I took 4 kids, passports, cards and tickets to one line and time took the rest of the kids, passports, cards and tickets to another line. We were moving along at about the same pace... until I was next in line and the immigration official decided his shift was over, and he got up and left. So, I walked over to get in line behind Tim and that official pointed me towards another line, who also refused to look at our paperwork, so I walked back up to Tim. The official was quite perturbed that we changed lines and wanted to know why. When I explained that the official left when I was the next one and told me to move to another line, he said, "Well, I told you not to come here." I asked him to please check our paperwork so that I could catch up with my husband who he'd just sent through security (our friends who were watching told me that I was talking with my hands while discussing this with the immigration official... and that crazy barf bag was in my hand the whole time (held very tightly closed, of course :-), although it never dawned on my that I was actually gesturing with the bag in hand). I was also praying that Elsie didn't decide to get sick then and there. When I told him that my husband had gone through right before me, he stops, looks back at Tim walking through the metal detector then to me and asks: "Your husband has 4 children and you have 4 children?"
I replied, "No. My husband and I together have 8 children."
Immigration official: "Then you can't be American. Americans don't have many kids like that. Only Africans and good Moroccans do."
Me: "I am an American. See... it says so in my passport (with a grin because the official is now starting to relax and smile at my blue-eyed girlies.)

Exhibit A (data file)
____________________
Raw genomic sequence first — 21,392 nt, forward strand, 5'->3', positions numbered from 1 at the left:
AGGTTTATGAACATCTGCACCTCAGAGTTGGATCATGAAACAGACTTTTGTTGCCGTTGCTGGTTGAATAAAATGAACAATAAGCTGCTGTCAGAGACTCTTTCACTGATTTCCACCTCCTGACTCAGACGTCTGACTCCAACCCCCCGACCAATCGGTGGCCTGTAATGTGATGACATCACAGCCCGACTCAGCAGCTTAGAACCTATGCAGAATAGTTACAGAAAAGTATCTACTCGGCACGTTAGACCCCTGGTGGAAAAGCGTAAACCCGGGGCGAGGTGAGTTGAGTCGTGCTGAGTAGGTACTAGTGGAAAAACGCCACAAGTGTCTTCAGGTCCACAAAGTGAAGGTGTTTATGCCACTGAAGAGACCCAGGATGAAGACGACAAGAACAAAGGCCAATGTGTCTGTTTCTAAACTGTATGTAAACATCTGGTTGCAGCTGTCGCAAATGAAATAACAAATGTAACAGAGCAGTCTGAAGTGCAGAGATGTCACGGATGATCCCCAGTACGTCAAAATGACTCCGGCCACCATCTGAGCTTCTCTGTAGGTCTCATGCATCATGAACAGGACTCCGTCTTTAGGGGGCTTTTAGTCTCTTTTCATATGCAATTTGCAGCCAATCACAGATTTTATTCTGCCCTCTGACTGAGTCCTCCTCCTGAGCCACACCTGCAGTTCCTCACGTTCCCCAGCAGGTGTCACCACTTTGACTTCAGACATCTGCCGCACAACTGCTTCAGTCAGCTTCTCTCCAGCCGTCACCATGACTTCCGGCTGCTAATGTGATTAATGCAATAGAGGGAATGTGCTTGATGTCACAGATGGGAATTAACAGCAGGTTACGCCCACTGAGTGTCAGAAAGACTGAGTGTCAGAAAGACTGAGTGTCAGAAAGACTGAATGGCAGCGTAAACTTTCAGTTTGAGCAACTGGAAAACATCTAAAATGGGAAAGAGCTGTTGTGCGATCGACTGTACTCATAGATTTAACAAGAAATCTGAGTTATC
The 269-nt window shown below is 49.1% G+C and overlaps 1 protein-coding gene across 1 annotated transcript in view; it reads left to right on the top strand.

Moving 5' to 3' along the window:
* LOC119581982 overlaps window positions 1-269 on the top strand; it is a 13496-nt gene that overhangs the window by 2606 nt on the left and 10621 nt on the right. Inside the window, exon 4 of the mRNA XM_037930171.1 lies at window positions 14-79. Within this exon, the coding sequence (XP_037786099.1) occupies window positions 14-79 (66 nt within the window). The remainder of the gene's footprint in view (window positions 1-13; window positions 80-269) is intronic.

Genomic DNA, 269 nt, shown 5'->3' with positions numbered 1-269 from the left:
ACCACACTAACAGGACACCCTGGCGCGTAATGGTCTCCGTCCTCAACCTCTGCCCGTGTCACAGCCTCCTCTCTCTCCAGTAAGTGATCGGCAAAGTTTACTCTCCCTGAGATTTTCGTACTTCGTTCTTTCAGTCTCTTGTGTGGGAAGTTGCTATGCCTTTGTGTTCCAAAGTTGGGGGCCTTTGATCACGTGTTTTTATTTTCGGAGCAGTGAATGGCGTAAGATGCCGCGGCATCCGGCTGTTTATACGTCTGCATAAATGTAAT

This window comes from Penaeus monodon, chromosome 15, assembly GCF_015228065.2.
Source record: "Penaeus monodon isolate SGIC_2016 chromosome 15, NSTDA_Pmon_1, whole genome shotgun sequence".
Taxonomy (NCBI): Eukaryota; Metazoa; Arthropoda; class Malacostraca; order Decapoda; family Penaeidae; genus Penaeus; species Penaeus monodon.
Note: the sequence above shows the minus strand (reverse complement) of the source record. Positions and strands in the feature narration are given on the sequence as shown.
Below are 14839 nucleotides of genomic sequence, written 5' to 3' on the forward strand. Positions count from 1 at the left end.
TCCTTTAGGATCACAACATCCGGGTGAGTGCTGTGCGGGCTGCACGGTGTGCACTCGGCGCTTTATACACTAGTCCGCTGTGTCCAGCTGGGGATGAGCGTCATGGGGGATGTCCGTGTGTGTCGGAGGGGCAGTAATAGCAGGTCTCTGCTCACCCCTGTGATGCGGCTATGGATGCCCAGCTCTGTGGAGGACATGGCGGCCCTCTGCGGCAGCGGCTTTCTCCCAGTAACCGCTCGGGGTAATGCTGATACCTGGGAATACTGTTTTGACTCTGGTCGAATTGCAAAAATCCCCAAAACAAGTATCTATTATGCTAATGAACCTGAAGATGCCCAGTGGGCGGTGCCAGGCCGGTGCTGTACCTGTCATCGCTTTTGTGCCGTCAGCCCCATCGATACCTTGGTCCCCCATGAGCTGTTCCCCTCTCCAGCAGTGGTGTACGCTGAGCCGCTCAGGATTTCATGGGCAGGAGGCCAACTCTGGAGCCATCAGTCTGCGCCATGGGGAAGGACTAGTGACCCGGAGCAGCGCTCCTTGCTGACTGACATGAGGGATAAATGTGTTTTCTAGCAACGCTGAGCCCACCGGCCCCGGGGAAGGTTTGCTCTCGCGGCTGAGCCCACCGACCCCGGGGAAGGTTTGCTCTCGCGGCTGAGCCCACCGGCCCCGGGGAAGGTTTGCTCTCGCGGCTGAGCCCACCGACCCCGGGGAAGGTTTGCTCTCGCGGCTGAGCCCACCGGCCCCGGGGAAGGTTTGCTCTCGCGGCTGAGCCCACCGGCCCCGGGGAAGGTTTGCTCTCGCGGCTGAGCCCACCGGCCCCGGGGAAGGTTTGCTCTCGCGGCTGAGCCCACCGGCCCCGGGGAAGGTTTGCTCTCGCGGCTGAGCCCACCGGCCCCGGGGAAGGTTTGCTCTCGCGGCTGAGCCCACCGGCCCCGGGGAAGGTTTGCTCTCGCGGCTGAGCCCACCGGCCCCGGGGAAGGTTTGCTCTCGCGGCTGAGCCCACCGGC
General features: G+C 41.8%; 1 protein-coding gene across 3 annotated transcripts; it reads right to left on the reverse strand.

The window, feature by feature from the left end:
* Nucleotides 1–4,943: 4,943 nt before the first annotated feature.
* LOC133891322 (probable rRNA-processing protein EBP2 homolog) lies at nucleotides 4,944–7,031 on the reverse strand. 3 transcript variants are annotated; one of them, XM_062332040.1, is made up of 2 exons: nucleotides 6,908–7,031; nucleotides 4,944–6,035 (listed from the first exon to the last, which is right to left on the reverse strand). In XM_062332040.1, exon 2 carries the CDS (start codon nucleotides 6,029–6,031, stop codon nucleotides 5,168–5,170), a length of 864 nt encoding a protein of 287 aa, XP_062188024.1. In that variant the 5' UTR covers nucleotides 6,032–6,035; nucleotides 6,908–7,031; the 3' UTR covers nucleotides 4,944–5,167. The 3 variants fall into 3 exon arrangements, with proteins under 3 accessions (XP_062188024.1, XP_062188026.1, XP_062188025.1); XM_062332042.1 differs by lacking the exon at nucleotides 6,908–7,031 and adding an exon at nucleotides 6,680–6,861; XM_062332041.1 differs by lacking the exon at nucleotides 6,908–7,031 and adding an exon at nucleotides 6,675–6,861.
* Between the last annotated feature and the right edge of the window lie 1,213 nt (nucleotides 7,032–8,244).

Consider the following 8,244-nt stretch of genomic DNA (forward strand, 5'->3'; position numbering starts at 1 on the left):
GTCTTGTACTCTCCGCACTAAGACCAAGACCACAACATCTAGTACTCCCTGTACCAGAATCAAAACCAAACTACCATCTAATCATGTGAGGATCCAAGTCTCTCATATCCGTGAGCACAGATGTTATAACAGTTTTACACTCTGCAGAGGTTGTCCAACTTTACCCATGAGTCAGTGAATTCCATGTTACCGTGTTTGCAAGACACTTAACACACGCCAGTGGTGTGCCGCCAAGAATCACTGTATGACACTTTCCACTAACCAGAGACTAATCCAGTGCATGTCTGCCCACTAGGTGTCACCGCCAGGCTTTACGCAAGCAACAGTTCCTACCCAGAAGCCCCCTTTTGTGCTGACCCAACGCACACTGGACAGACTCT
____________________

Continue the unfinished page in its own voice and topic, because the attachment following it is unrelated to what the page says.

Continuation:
Immigration official: "Your passport says you are American, but you can't be a real one. You have too many kids."
Me: "You are right, sir. My passport says I'm an American, but I must be Moroccan in spirit."
...at which point he laughed, called a few of his friends/colleagues over to tell them what I said so they could laugh and greet the kids, stamped our paperwork and had us through the process in about 3 minutes!
We reached our gate with a few minutes to spare - I thought I'd open up the computer and try to download our email or update a Facebook status. Internet was available, but couldn't actually connect unless I paid, which I didn't want to do. Funny thing, though... their system let me download 5 or 6 emails before it kicked me out as not having paid. Our departure was scheduled for gate 25... at the last minute they switched us to gate 24. That wasn't a huge deal. There was no preboarding for families with small children, so we waited in line with everyone for our turn, walked down the jetway to switch to the gate 25 jetway at the same point where the people boarding from gate 25 were switching to the gate 24 jetway. If you understood that... you're doing pretty good. We didn't... just looked at each other and shook our heads, found our seats and started putting carry-ons under seats and in overhead bins.
Once again, our family was seated essentially all together and I had an empty spot next to me. In the several times we've flown internationally, that has never happened to me before. It was wonderful, though, because after the meal, Nadia, Mary Michelle and I were actually able to arrange ourselves so that we could lay down and sleep on that flight. It was wonderful to wake up as we were preparing to descend at the Niamey airport and realize that our trip was essentially behind us!
Check back tomorrow for the conclusion of our trek back to Niger!
Once we boarded the plane, Elsie Mae fell asleep, woke up looking much better and has been going strong ever since!